Rot. Swaddling a child (binding them in strips of cloth, which was thought to help the bones grow strong and straight) was VERY commonly practiced, among very much alive infants, at least up until the 1500s in Europe.
It was emphatically NOT reserved only for burials - tell me, what parent in their right mind would be so unspeakably ghoulish as to wrap a living, healthy baby in burial clothes? It would be like these days putting a wee babe in a coffin-shaped cradle!
As for it being a ‘sign’ - you really think there were any other newborns in stables in Bethlehem at the same time? Of course not, it just wasn’t that big a place. The being in a stable was more than enough.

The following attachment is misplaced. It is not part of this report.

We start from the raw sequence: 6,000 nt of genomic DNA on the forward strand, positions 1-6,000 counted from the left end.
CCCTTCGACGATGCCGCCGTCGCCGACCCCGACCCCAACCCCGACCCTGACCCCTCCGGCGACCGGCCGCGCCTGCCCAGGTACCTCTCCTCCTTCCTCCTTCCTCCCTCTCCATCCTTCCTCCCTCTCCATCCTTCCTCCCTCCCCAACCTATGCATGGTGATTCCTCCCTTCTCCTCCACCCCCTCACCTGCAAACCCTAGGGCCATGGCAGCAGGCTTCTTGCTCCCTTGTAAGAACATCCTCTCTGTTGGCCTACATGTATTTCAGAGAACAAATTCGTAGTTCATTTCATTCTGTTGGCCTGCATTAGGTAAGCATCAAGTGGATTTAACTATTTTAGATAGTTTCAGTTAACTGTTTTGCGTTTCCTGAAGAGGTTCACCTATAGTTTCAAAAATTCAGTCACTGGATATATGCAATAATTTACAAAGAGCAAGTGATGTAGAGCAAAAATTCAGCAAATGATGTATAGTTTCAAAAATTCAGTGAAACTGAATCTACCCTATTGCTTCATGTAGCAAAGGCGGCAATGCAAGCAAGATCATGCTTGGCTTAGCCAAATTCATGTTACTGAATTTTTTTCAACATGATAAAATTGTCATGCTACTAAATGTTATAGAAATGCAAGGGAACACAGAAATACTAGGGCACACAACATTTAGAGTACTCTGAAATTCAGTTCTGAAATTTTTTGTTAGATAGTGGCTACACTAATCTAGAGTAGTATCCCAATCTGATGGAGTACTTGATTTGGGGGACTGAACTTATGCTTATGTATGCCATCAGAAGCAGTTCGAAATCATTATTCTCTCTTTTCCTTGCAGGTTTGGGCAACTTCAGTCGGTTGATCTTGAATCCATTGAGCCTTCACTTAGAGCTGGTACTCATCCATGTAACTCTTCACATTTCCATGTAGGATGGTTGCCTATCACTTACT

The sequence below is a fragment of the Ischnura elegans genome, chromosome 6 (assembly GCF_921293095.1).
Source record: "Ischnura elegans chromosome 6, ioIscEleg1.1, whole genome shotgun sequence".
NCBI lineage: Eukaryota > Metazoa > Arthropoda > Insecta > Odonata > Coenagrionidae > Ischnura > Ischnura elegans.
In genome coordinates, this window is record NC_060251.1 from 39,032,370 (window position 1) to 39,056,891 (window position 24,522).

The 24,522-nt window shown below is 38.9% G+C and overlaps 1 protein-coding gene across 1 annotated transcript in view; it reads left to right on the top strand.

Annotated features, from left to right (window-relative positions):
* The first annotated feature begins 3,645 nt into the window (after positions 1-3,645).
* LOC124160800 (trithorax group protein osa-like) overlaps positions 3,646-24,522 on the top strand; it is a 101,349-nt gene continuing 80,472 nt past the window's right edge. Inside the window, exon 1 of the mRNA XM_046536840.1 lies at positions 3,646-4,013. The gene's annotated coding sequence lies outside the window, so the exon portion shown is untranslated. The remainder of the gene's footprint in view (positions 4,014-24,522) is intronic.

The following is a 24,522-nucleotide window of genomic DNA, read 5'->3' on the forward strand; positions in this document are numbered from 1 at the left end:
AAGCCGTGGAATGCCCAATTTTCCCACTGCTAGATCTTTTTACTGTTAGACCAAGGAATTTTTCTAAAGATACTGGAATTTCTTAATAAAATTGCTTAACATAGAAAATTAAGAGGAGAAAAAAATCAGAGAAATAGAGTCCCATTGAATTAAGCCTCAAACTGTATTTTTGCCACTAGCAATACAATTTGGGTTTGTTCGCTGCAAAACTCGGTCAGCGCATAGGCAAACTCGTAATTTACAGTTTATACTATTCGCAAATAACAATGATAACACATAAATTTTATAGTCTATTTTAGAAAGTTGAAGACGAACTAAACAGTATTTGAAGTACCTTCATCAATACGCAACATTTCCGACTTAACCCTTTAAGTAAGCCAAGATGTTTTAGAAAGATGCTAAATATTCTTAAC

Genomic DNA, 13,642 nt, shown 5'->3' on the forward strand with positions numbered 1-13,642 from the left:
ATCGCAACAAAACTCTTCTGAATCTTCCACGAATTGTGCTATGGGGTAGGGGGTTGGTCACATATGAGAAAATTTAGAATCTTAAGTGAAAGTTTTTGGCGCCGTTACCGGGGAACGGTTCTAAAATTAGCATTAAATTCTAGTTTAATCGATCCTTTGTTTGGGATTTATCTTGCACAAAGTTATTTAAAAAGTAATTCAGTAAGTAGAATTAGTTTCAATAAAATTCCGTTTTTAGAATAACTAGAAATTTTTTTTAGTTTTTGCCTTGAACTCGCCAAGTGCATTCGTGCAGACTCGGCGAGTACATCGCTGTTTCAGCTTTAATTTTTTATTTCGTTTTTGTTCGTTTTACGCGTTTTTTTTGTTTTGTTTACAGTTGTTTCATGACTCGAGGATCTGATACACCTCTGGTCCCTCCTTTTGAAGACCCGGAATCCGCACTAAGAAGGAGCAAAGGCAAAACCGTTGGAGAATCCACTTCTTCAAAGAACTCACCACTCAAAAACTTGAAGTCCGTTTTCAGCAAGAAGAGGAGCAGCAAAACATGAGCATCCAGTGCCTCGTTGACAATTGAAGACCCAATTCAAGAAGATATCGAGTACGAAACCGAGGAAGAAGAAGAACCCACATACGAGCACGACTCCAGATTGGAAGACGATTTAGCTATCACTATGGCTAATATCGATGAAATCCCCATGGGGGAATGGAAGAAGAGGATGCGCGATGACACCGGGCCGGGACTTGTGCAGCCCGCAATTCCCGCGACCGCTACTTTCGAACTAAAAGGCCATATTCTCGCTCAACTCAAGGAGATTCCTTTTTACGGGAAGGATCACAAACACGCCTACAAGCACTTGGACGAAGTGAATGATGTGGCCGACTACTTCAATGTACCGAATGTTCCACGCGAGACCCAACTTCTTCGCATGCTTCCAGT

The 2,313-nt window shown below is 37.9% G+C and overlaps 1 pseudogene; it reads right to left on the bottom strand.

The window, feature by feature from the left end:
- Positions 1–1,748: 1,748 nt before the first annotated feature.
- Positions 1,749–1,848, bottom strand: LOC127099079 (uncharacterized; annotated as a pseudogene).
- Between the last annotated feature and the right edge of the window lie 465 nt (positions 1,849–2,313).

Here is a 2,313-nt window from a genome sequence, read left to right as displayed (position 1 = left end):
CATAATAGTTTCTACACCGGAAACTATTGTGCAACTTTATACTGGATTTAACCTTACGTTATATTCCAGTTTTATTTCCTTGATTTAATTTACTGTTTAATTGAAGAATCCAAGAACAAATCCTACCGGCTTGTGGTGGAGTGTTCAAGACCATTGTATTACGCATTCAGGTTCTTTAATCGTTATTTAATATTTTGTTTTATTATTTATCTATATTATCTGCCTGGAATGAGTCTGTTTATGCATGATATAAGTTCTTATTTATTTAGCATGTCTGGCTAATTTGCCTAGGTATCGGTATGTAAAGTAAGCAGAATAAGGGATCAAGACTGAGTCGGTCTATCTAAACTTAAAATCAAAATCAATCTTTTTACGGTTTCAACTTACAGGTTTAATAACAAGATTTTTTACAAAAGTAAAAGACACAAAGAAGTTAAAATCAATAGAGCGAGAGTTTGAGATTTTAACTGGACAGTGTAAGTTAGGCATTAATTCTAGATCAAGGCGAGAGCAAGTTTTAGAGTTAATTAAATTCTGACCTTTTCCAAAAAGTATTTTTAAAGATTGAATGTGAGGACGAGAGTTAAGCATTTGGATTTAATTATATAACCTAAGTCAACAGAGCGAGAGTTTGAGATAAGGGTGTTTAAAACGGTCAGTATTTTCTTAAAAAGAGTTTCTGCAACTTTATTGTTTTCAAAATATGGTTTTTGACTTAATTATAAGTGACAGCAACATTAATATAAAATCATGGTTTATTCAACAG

Same goes for the Magi’s gift of myrrh - people say ‘it prefigured Jesus’ death, since it was used for burials’. No, it WAS used for that, but was used for a heck of a lot of other things besides. If you read Proverbs 7:17, for example, you’ll see a harlot speaking of having scented her bedlinen with myrrh among other things. So it was a valuable gift, but not exclusively associated with burial.